Winner of the Parliamentary Jazz Award for Best Media, 2019


Living In Shadows

Neon Burning

by Ian Mann

June 13, 2024


Ian Mann enjoys the second album from this genre fluid project, co-led by vocalist and lyricist Zoe Gilby and bassist and multi-instrumentalist Andy Champion.

Living in Shadows

“Neon Burning”

(Lamplight Social Records LSRDL31)

Zoe Gilby – vocals, Andy Champion – guitar, bass, keyboards, drums, programming

Mark Williams – electric and acoustic guitars, Chris Sharkey – electric guitar, production

“Neon Burning” is the second album from Living in Shadows a project led by the award winning jazz vocalist and lyricist Zoe Gilby and her husband, bassist and multi-instrumentalist Andy Champion.

It follows the eponymous debut release from 2021 which saw Gilby and Champion joined by guitarist Mark Williams and pianist and keyboard player Paul Edis. The album also included guest appearances from saxophonist Graeme Wilson, violinist Emma Fisk and mandolin player George Milburn. Review here;

Based in Gateshead in the North East of England Gilby has established a national reputation as a jazz vocalist, having toured widely, playing venues ranging from major festivals to village halls. She has released four albums to date “Now That I Am Real” (2007), “Looking Glass” (2010), the excellent “Twelve Stories” (2013) and most recently “Aurora” (2021), which finds her singing her own ‘vocalese’ lyrics to melodies composed by the American trumpeter Tom Harrell. Meanwhile her as yet unrecorded Pannonica project was inspired by the 1988 Carmen McRae album “Carmen Sings Monk”, which saw the vocalist putting her own spin on a set of Thelonious Monk tunes with ‘vocalese’ lyrics largely written by Jon Hendricks. It’s a highly influential album for jazz vocalists . Gilby’s project is also known as ‘ The Baroness and Monk’ and is a celebration of the ‘Jazz Baroness’ Kathleen Annie Pannonica de Koenigswarter (nee Rothschild), the friend and patron of Thelonious Monk and his fellow bebop pioneers.  

Both “Twelve Stories” and “Aurora” have been reviewed elsewhere on the Jazzmann as have numerous live performances, the latest being a brilliant five star show by Gilby’s quartet with Champion, Williams and drummer John Bradford at Black Mountain Jazz in Abergavenny in April 2024.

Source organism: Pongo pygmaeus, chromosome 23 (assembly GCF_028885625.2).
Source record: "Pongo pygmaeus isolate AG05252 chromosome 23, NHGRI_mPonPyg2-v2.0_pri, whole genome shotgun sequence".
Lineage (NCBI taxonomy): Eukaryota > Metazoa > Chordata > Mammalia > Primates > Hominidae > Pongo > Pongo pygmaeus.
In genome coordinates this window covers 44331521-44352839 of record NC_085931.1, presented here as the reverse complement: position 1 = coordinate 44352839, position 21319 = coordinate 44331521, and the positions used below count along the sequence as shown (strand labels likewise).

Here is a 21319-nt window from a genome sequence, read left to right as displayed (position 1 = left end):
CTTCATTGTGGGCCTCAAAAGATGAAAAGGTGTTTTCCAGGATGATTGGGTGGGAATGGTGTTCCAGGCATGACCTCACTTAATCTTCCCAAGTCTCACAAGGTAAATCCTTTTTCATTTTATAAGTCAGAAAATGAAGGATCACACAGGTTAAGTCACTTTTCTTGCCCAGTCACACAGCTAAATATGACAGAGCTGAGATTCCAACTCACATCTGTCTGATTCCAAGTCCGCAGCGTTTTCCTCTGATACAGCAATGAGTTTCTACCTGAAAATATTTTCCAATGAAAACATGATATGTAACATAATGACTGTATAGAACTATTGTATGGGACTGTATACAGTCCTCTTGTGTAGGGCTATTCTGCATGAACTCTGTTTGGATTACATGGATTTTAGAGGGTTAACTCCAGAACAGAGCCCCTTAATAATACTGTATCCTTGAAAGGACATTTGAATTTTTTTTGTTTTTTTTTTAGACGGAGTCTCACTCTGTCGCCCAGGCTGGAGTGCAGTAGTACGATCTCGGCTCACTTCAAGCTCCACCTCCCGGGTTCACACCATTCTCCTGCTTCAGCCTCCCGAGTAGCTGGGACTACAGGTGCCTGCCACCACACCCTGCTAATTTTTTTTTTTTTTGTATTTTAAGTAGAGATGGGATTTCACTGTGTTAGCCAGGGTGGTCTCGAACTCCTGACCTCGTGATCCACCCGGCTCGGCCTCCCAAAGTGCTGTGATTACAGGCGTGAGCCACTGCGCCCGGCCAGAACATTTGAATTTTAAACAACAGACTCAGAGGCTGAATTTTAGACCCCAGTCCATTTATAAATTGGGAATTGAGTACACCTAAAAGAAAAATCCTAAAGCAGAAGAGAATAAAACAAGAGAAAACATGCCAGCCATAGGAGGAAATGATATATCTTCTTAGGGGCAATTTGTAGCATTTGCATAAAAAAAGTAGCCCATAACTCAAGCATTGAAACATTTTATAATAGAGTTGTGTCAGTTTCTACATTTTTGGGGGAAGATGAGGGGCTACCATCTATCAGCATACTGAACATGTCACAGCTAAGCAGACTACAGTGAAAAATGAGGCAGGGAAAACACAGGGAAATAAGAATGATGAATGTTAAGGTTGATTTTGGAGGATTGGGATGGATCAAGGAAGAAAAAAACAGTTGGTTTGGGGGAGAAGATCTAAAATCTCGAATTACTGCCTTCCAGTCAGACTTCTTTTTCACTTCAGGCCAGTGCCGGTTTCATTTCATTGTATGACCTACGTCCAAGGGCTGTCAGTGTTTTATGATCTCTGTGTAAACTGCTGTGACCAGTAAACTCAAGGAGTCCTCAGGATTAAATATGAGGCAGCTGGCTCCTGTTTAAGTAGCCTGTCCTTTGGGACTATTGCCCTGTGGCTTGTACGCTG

Gilby’s creativity and hard work paid off when she deservedly won the 2019 Parliamentary Jazz Award for Best Vocalist.

As well as performing in Gilby’s groups Andy Champion is a bandleader in his own right, a notable project being the jazz-prog ensemble ACV which released two albums “Fail In Wood” (2010) and the excellent “Busk” (2013), both of which are reviewed elsewhere on The Jazzmann.

Playing electric bass Champion is also part of the electro-improvising trio Shiver, also featuring guitarist Chris Sharkey and drummer Joost Hendrickx,  with whom he has recorded a series of EPs and the full length album “Night School” (2021). More recently the Shiver trio have released two albums recorded with pianist and keyboard player Matthew Bourne.

Champion’s growing interest in free improvisation has also resulted in “Shoes for Losers”, a wholly improvised duo session with saxophonist Graeme Wilson that was released in 2021.

In a more straight-ahead jazz context Champion is an in demand sideman on double bass and has recorded with many of the North East’s leading musicians, including the solo projects of Williams, Edis and Wilson. Gilby and Champion have also recorded the limited edition EP “Voice & Bass”, which does exactly what it says on the tin and includes a stunning version of Nick Drake’s “River Man”.

Champion is also a member of the Voice of the North Jazz Orchestra, led by the jazz composer John Warren.